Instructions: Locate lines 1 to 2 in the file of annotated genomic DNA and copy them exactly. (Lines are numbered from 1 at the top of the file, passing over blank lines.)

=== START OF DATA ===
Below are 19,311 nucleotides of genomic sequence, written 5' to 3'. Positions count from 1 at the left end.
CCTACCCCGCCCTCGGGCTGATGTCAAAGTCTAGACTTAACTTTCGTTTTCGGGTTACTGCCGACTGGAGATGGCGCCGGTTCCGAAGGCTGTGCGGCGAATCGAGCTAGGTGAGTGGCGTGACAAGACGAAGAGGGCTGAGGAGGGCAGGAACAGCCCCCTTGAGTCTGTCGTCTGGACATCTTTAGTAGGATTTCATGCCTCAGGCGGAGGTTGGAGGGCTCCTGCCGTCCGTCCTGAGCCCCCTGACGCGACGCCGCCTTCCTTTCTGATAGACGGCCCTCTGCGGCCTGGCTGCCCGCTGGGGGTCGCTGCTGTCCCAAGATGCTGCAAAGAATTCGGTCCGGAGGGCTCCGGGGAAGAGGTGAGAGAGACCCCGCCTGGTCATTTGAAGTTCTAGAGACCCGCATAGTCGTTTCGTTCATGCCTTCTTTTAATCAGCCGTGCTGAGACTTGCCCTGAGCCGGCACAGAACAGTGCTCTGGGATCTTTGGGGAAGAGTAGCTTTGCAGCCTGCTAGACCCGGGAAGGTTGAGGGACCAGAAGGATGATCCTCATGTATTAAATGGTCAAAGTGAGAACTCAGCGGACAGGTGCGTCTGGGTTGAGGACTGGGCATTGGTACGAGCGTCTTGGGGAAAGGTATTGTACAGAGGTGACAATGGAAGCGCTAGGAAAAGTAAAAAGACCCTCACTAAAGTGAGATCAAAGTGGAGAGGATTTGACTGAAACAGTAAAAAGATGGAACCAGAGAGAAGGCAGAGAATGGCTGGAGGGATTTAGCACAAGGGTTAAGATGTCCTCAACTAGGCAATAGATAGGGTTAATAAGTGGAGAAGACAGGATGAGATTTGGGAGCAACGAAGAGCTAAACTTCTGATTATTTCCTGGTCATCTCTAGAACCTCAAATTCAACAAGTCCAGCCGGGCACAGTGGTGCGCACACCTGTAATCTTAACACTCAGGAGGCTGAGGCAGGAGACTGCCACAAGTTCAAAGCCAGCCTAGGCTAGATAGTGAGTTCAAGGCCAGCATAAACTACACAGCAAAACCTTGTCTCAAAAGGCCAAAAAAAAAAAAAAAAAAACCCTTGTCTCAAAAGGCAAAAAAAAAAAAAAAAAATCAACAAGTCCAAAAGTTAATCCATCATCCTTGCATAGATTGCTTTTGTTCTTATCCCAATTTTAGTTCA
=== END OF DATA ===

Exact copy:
Below are 19,311 nucleotides of genomic sequence, written 5' to 3'. Positions count from 1 at the left end.
CCTACCCCGCCCTCGGGCTGATGTCAAAGTCTAGACTTAACTTTCGTTTTCGGGTTACTGCCGACTGGAGATGGCGCCGGTTCCGAAGGCTGTGCGGCGAATCGAGCTAGGTGAGTGGCGTGACAAGACGAAGAGGGCTGAGGAGGGCAGGAACAGCCCCCTTGAGTCTGTCGTCTGGACATCTTTAGTAGGATTTCATGCCTCAGGCGGAGGTTGGAGGGCTCCTGCCGTCCGTCCTGAGCCCCCTGACGCGACGCCGCCTTCCTTTCTGATAGACGGCCCTCTGCGGCCTGGCTGCCCGCTGGGGGTCGCTGCTGTCCCAAGATGCTGCAAAGAATTCGGTCCGGAGGGCTCCGGGGAAGAGGTGAGAGAGACCCCGCCTGGTCATTTGAAGTTCTAGAGACCCGCATAGTCGTTTCGTTCATGCCTTCTTTTAATCAGCCGTGCTGAGACTTGCCCTGAGCCGGCACAGAACAGTGCTCTGGGATCTTTGGGGAAGAGTAGCTTTGCAGCCTGCTAGACCCGGGAAGGTTGAGGGACCAGAAGGATGATCCTCATGTATTAAATGGTCAAAGTGAGAACTCAGCGGACAGGTGCGTCTGGGTTGAGGACTGGGCATTGGTACGAGCGTCTTGGGGAAAGGTATTGTACAGAGGTGACAATGGAAGCGCTAGGAAAAGTAAAAAGACCCTCACTAAAGTGAGATCAAAGTGGAGAGGATTTGACTGAAACAGTAAAAAGATGGAACCAGAGAGAAGGCAGAGAATGGCTGGAGGGATTTAGCACAAGGGTTAAGATGTCCTCAACTAGGCAATAGATAGGGTTAATAAGTGGAGAAGACAGGATGAGATTTGGGAGCAACGAAGAGCTAAACTTCTGATTATTTCCTGGTCATCTCTAGAACCTCAAATTCAACAAGTCCAGCCGGGCACAGTGGTGCGCACACCTGTAATCTTAACACTCAGGAGGCTGAGGCAGGAGACTGCCACAAGTTCAAAGCCAGCCTAGGCTAGATAGTGAGTTCAAGGCCAGCATAAACTACACAGCAAAACCTTGTCTCAAAAGGCCAAAAAAAAAAAAAAAAAAACCCTTGTCTCAAAAGGCAAAAAAAAAAAAAAAAAATCAACAAGTCCAAAAGTTAATCCATCATCCTTGCATAGATTGCTTTTGTTCTTATCCCAATTTTAGTTCA